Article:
This passage has been part of a three part series that relates it to marriage. That remains today in this final installment on this passage. Here, we see the breakup of the nation of Israel into two separate nations. How did we get to this point? Dignitaries outside of Israel may have been shocked to learn that what was the mighty nation of Israel all of a sudden breaks into two smaller nations. In 1 Kings we go from the height of Solomon’s reign to his death rather quickly. The fact that the author of 1 Kings makes short shrift of the final years of Solomon’s life must mean that there was nothing spiritually significant occurring during that period, nothing that was worth instructing future generations about when it comes to our relationship with God. Therefore, Solomon must have strayed greatly from the Lord during this time and become self-centered and oppressive. There is mention of all the building he was doing (none of which was instructed by the Lord apparently) and all the taxes that he raised during that time. So the seeds of dissent and the road to the break-up of the nation were sown by Solomon’s own arrogance.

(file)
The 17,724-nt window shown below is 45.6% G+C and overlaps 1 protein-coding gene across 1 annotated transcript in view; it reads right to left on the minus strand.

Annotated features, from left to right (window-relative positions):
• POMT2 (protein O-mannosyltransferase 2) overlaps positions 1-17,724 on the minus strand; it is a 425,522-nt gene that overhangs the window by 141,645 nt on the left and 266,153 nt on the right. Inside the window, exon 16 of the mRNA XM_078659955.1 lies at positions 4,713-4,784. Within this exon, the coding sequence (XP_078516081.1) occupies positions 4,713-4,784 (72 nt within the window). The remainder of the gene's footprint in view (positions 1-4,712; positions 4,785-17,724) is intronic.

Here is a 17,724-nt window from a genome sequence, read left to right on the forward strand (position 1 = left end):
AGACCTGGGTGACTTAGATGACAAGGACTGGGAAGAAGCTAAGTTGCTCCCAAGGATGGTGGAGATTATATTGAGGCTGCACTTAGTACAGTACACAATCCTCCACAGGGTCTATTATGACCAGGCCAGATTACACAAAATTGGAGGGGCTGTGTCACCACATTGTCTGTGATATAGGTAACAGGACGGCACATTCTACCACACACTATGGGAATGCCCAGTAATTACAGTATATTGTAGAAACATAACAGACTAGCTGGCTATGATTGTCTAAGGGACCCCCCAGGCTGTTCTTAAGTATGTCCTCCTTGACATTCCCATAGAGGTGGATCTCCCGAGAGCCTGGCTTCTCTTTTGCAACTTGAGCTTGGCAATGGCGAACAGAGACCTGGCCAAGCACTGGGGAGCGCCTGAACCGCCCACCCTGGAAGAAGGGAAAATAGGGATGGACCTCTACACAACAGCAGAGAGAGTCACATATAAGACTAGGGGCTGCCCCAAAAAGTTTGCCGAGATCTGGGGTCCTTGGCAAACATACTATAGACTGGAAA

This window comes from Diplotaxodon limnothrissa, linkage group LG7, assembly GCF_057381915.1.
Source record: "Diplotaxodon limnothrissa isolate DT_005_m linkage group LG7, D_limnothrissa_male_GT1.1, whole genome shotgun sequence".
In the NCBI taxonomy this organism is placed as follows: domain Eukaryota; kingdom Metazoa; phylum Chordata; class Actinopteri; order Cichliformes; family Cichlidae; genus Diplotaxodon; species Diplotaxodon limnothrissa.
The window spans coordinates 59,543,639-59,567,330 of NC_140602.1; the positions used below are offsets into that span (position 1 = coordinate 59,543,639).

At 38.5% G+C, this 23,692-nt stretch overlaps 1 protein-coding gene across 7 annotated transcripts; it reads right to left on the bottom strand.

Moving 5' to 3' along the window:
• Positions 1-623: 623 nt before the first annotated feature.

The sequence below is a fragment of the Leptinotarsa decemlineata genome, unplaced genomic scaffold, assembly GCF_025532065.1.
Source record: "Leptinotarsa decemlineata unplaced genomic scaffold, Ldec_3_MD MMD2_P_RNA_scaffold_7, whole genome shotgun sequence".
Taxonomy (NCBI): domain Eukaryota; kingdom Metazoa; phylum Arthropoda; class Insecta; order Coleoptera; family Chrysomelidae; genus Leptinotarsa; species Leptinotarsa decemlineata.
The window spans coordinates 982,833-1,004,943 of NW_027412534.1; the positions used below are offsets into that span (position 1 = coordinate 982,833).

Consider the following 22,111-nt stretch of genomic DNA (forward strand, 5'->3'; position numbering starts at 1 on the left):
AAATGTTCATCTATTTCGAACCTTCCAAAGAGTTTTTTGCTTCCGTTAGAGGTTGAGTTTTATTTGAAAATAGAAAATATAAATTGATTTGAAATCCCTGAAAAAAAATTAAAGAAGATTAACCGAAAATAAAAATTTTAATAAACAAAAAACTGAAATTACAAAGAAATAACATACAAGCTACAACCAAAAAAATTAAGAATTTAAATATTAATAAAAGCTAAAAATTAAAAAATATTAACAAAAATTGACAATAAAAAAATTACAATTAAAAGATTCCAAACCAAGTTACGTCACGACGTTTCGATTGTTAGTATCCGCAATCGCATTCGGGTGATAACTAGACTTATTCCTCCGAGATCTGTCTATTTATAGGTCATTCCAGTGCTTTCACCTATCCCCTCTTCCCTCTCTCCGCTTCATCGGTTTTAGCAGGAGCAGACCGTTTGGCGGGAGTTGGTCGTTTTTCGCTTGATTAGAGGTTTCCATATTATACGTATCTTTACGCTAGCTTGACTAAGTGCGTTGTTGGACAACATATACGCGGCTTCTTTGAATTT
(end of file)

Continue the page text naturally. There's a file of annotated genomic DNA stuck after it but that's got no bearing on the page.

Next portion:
The same is true in our marriages. Break-ups don’t just happen overnight. People don’t just wake up one morning and say, “I think I will leave my wife/husband today!” It may seem that way to casual observers from the outside and we act shocked when it happens. However, on the inside of the marriage, break-ups are at the end of a journey where the spouses lose respect for one another and for the marriage that they entered into. Marriages fail long before the break-up. Marriages fail when we stop talking to one another. Marriage fail when we fail to consider the impact of our behavior on our spouse. Marriages fail when we do not treat our spouse as if their needs are greater than our own. Marriages fail when we do not try to understand our spouse’s point of view or our spouse’s feelings. Marriages fail when we lose the desire to spend time with and have things in common with our spouse (then marriage becomes simply logistics of life, particularly when you have kids). Marriages fail when spouses simply do not do life together. To do life together, you have to consider your spouse. When we focus on ourselves and only what we want, we are just people living in the same house. Just as Solomon did not consider what impact his actions would have on his people and did not consult them on anything and it resulted in resentment, so too can our self-centered behaviors cause resentment in our marriages.